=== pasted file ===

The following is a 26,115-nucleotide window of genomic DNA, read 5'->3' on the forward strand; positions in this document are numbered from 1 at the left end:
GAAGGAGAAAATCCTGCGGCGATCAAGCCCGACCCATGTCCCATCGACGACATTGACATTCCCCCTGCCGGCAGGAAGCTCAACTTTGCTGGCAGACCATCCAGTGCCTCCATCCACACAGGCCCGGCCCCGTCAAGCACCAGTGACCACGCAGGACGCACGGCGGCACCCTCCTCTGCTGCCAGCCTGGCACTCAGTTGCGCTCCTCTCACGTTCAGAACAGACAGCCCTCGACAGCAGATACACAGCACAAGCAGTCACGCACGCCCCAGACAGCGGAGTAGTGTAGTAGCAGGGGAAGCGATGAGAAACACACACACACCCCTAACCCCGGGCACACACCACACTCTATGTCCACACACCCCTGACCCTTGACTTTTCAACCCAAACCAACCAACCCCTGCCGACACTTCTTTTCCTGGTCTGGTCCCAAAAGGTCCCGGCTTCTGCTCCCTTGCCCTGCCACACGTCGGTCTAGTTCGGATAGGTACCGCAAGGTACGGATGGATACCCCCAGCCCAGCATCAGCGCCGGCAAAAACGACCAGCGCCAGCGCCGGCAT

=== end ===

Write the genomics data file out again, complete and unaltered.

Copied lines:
The following is a 26,115-nucleotide window of genomic DNA, read 5'->3' on the forward strand; positions in this document are numbered from 1 at the left end:
GAAGGAGAAAATCCTGCGGCGATCAAGCCCGACCCATGTCCCATCGACGACATTGACATTCCCCCTGCCGGCAGGAAGCTCAACTTTGCTGGCAGACCATCCAGTGCCTCCATCCACACAGGCCCGGCCCCGTCAAGCACCAGTGACCACGCAGGACGCACGGCGGCACCCTCCTCTGCTGCCAGCCTGGCACTCAGTTGCGCTCCTCTCACGTTCAGAACAGACAGCCCTCGACAGCAGATACACAGCACAAGCAGTCACGCACGCCCCAGACAGCGGAGTAGTGTAGTAGCAGGGGAAGCGATGAGAAACACACACACACCCCTAACCCCGGGCACACACCACACTCTATGTCCACACACCCCTGACCCTTGACTTTTCAACCCAAACCAACCAACCCCTGCCGACACTTCTTTTCCTGGTCTGGTCCCAAAAGGTCCCGGCTTCTGCTCCCTTGCCCTGCCACACGTCGGTCTAGTTCGGATAGGTACCGCAAGGTACGGATGGATACCCCCAGCCCAGCATCAGCGCCGGCAAAAACGACCAGCGCCAGCGCCGGCAT